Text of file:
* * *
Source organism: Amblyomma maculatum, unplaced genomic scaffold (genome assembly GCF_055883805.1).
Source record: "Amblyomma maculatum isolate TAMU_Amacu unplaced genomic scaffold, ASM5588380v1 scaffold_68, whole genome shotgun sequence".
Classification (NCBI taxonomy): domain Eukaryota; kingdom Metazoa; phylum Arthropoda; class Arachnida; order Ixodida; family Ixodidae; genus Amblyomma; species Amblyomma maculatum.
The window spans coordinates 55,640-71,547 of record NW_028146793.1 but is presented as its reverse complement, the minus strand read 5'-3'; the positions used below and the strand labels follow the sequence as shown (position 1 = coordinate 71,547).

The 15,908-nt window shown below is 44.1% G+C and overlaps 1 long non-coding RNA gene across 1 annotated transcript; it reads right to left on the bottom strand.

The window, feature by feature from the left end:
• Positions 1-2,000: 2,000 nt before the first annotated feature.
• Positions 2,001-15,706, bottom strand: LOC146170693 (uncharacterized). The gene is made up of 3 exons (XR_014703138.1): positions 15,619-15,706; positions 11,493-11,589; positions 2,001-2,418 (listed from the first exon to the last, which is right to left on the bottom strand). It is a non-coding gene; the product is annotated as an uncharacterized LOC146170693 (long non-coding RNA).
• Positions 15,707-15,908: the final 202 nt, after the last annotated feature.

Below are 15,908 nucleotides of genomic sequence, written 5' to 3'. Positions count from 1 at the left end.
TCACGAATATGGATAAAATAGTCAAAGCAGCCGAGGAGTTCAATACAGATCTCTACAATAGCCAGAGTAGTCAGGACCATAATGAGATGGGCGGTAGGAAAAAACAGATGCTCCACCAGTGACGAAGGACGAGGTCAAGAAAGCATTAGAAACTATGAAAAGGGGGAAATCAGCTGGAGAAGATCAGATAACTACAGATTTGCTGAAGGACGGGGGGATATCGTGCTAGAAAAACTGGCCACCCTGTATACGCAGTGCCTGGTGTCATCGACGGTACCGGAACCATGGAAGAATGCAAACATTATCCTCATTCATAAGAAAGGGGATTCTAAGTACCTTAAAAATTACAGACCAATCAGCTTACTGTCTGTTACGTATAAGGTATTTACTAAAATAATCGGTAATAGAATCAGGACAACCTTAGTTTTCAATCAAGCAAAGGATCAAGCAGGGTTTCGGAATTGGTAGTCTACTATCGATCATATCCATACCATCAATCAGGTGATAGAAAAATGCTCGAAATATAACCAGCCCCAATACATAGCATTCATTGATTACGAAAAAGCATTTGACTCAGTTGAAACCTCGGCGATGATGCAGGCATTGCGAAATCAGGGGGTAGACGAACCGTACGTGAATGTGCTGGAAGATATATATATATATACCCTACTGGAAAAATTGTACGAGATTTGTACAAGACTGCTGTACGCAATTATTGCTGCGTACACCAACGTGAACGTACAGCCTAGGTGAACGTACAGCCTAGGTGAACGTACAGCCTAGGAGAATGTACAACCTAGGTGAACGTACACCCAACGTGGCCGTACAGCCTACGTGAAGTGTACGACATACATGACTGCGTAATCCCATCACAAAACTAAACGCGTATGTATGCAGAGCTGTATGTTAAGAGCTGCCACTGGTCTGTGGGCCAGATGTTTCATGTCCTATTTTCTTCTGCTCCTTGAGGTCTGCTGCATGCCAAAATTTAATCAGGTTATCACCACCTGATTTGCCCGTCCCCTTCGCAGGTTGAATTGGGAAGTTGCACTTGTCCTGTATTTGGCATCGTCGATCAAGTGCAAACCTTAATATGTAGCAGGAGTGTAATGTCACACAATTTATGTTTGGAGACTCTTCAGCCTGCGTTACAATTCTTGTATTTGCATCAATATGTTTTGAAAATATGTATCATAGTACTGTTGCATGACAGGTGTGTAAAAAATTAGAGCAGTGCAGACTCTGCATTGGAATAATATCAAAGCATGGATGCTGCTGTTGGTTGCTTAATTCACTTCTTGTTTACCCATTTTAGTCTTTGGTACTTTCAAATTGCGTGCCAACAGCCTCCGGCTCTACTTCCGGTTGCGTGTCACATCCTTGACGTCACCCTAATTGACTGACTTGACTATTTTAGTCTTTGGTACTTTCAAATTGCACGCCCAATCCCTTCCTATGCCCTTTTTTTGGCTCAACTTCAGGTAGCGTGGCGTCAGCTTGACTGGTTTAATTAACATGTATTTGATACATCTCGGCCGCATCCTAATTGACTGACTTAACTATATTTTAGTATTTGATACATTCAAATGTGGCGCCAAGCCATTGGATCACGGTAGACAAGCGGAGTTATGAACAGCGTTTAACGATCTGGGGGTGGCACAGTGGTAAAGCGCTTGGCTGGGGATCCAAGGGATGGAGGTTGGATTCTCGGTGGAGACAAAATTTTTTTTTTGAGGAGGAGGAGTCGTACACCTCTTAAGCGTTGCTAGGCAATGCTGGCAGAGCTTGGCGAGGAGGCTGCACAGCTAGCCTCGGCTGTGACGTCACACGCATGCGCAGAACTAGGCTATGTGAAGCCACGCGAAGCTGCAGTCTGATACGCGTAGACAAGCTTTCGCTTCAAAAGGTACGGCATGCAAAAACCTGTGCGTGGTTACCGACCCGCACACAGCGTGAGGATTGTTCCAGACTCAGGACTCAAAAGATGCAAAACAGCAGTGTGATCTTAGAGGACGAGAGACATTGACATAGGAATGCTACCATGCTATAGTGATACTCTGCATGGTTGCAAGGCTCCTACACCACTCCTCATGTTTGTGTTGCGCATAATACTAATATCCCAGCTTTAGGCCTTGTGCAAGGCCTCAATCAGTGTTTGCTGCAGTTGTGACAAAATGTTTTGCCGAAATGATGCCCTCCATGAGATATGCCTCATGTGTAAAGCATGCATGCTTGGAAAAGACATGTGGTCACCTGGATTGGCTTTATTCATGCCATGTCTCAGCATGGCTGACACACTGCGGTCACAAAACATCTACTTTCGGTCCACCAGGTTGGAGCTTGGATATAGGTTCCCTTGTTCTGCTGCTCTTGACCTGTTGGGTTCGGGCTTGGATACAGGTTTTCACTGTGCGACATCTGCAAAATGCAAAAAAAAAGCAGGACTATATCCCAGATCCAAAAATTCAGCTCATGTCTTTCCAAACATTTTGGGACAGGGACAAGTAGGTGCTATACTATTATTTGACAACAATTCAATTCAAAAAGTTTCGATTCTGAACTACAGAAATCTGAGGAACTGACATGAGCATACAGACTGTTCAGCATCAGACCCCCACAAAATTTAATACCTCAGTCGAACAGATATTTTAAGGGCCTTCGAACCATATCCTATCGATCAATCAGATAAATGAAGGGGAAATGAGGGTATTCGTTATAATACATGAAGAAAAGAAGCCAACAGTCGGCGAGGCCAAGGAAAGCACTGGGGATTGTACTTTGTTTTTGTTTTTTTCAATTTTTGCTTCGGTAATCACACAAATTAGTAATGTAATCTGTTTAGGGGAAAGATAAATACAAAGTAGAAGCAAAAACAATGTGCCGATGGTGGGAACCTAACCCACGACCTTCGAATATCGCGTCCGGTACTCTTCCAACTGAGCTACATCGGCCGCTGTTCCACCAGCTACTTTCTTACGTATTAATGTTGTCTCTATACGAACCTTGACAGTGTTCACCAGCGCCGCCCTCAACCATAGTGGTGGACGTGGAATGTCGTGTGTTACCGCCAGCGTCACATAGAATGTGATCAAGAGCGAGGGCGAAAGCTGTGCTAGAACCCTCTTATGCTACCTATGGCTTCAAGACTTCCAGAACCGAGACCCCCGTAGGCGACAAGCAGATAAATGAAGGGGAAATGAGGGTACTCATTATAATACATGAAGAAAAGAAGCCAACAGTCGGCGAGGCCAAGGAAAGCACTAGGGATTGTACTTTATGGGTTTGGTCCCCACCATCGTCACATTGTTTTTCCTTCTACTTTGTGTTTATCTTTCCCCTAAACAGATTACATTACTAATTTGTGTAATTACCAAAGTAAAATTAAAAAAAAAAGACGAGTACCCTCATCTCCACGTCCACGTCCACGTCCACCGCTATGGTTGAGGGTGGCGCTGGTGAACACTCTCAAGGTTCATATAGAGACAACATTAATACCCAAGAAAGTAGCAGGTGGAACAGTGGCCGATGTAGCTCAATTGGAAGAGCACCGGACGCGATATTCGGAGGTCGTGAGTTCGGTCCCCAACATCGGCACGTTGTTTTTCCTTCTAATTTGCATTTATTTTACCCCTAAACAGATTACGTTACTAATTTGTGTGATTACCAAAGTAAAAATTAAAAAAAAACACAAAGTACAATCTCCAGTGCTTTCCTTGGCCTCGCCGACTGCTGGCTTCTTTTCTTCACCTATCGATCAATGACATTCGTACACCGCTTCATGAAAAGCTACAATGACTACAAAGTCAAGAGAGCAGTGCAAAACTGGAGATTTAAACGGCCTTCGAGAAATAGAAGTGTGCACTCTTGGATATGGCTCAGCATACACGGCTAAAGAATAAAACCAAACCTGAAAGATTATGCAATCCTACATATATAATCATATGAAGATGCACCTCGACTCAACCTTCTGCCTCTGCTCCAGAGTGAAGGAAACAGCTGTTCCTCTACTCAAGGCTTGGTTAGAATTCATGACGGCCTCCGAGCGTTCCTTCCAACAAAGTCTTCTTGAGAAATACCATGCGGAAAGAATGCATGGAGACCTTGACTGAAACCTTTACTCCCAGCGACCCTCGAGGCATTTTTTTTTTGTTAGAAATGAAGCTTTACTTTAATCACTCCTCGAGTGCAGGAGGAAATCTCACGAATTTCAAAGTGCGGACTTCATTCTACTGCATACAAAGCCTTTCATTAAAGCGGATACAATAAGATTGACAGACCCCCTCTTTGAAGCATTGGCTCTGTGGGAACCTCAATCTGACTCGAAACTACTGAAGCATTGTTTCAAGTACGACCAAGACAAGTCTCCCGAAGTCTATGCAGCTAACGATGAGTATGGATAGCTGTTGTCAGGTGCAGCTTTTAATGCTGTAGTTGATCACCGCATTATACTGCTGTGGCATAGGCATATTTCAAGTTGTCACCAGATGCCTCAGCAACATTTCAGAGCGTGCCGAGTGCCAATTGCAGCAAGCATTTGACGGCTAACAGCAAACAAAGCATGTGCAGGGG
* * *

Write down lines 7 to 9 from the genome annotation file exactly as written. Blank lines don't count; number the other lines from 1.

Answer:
• Positions 1-2,000: 2,000 nt before the first annotated feature.
• Positions 2,001-15,706, bottom strand: LOC146170693 (uncharacterized). The gene is made up of 3 exons (XR_014703138.1): positions 15,619-15,706; positions 11,493-11,589; positions 2,001-2,418 (listed from the first exon to the last, which is right to left on the bottom strand). It is a non-coding gene; the product is annotated as an uncharacterized LOC146170693 (long non-coding RNA).
• Positions 15,707-15,908: the final 202 nt, after the last annotated feature.